I don’t trust anyone in power, says Mumbai rapper
Sharmila Ganesan Ram,TNN | Apr 15, 2014,
PIC COURTESY TEHELKA
The BJP ruined breakfast for Ashwini Mishra, 29, last week. This genial Bandraite had just stepped out for his usual morning fare of idlis when a massive poster of the party with its most recognisable face, screamed into his sleepy eyes—’Ab Ki Baar Modi Sarkar’. That’s why, a week later, Mishra was standing in a recording studio in Mahalaxmi, battling a sore throat and bobbing furiously in front of a printout. “Development but lowest wages in the nation. Who develops them, who changes the equation,” he spits, somehow making the year 2002, Narendra Modi‘s alleged closeness to corporates, his alleged aversion to interviews and other criticism, rhyme and chime.
This is A-list, Mishra’s angry rapper alter ego and Mumbai’s most well known hip hop activist, who spits opinions on everything from Section 377 to Kashmir through his music. His famous songs include ‘True Lies: Tale of Afzal Guru‘ (“I like to know someone before I execute them”) and ‘Naxalbari‘ (“Your hero is Steve Jobs, mine is Soni Sori“) based on the life of a school teacher in Chhattisgarh who was arrested for acting as a conduit for Maoists. “I like to talk about things that are not heard of or talked about in the mainstream,” says Mishra, who is going to boycott the 2014 elections because “it is as rigged as the IPL”. But he felt it important to write the anti-BJP song before the Maharashtra polls “to dissuade people from making the wrong choice”.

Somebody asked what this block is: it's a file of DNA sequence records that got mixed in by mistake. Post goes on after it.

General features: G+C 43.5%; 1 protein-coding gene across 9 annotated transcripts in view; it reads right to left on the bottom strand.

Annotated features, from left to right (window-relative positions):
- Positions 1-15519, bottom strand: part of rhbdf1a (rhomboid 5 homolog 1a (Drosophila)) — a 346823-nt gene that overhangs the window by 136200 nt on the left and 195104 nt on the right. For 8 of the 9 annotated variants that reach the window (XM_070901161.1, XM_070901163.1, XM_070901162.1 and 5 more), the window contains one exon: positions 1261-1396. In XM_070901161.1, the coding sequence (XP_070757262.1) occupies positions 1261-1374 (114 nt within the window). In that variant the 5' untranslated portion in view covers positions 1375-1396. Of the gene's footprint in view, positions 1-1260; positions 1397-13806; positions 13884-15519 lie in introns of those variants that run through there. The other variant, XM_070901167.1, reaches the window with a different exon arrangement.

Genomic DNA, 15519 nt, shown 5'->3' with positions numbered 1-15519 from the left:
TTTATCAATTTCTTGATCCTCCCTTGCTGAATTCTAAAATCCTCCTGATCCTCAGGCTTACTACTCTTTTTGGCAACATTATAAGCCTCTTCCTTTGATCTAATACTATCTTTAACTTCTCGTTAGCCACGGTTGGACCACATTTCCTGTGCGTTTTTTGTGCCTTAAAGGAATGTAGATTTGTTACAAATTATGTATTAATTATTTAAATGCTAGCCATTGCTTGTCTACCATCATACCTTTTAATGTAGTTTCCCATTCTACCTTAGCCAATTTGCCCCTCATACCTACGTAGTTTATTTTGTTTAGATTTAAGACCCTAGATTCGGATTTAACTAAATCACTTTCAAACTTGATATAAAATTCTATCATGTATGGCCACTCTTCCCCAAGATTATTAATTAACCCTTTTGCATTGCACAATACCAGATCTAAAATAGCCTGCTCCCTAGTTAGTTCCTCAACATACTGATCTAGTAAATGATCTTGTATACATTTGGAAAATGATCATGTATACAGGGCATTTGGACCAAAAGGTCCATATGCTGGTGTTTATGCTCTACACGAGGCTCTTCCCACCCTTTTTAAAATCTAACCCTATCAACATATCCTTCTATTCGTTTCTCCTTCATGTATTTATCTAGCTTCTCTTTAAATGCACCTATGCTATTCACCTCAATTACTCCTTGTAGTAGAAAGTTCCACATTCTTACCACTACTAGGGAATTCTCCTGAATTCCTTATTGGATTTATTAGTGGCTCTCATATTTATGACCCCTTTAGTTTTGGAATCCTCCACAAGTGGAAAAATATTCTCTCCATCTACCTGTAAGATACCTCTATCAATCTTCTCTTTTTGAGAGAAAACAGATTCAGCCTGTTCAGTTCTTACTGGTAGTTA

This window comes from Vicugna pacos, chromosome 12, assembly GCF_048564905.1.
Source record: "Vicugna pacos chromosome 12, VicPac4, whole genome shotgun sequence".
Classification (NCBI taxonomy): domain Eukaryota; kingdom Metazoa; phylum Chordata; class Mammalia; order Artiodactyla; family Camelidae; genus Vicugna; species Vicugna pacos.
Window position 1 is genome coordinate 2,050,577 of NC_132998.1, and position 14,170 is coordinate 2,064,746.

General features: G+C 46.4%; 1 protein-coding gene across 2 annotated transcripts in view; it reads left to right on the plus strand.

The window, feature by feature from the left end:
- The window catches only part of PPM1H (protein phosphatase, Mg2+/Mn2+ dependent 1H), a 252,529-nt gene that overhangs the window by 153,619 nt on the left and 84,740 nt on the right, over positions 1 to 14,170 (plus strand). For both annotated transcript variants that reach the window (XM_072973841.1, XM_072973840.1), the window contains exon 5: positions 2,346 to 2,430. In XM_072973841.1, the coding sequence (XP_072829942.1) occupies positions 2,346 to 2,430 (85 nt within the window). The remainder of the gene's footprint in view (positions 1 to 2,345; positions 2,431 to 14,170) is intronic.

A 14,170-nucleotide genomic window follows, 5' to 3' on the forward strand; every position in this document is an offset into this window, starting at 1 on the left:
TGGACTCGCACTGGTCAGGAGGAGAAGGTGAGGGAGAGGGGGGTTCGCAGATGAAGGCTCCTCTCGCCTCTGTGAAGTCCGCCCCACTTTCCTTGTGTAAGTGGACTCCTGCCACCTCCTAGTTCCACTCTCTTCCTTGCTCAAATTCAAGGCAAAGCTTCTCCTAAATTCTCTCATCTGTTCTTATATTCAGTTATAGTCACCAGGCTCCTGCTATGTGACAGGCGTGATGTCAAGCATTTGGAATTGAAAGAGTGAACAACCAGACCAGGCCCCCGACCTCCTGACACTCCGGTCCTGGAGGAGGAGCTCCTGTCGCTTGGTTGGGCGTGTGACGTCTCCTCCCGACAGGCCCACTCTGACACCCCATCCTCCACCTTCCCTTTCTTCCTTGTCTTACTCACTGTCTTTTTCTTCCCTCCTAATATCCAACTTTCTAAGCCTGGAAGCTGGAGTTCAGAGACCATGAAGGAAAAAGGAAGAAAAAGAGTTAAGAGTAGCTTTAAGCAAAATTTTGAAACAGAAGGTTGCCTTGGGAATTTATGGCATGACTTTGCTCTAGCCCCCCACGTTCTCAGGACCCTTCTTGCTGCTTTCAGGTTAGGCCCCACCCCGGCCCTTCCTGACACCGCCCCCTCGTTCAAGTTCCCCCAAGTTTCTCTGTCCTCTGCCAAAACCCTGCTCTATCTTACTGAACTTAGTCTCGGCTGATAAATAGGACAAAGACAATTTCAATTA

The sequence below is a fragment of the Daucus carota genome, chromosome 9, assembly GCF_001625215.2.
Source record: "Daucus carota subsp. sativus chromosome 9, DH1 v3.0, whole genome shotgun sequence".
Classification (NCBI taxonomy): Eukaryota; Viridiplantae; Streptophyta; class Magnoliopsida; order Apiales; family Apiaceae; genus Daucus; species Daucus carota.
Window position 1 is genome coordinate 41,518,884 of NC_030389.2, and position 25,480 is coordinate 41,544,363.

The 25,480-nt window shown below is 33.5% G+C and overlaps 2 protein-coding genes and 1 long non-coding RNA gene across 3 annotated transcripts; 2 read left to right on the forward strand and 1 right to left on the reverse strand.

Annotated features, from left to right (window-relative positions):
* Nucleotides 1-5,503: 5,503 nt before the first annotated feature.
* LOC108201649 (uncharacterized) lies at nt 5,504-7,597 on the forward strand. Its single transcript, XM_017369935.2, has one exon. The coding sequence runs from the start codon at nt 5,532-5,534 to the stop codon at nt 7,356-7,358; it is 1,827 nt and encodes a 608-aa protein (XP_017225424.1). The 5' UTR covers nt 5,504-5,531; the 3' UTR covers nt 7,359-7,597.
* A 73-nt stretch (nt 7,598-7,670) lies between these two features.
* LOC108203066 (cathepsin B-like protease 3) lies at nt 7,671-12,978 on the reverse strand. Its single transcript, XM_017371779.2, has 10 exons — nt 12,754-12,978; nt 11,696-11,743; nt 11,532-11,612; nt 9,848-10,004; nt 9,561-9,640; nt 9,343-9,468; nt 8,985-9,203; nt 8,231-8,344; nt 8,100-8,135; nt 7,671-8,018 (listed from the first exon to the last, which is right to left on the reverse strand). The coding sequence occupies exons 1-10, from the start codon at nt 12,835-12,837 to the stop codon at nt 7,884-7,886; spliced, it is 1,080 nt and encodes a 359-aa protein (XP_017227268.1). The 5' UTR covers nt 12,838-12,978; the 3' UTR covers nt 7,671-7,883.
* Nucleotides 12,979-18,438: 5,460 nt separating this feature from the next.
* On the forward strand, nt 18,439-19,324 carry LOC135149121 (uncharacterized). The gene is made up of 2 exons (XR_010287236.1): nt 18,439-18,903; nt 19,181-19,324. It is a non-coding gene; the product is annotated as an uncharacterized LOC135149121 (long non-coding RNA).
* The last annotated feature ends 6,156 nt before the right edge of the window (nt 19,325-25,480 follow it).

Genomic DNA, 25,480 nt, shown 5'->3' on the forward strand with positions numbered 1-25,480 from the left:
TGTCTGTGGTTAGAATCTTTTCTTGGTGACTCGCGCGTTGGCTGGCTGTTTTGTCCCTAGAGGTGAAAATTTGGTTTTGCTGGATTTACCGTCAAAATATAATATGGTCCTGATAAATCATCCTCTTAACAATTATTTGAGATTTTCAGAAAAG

In a black, corporate logo sporting T-shirt and cropped hair, Mishra looks less a rapper and more a BPO employee. He even performed at a recent concert in formals. But inside him, rap flows like a drug. “It is like chasing a high,” says Mishra, who had pioneered the hip hop scene in Kolkata in 2004. At that point, his music was preoccupied with “emotions rather than issues”. He would draw from disasters such as the tsunami to talk about human suffering in general. Slowly, however, the rapper—who admires the Bob Dylanish quality of rapper Tupac Shakur’s meaningful lyrics and who swears by the literature of Babasaheb Ambedkar and Mahatma Phule—found his lyrics veering towards interventionism.
“I don’t trust anyone in power,” says Mishra, a member of Justice and Peace for All (JAPA)—a network of activists and agitators—whose perspectives helped him fashion gritty rhymes around Irom Sharmila, nuclear plants and the Bhopal gas tragedy from his basement.
“Though I have no agenda except expressing myself, I am glad that my music triggers debates,” says the rapper.His mother, a single mom, is a firebrand, he says. “She understands.” But his recent anti-BJP song has even made her squeamish. “Why don’t you release this song 20 years later?” she bribes him. His breakfast would be too stale then.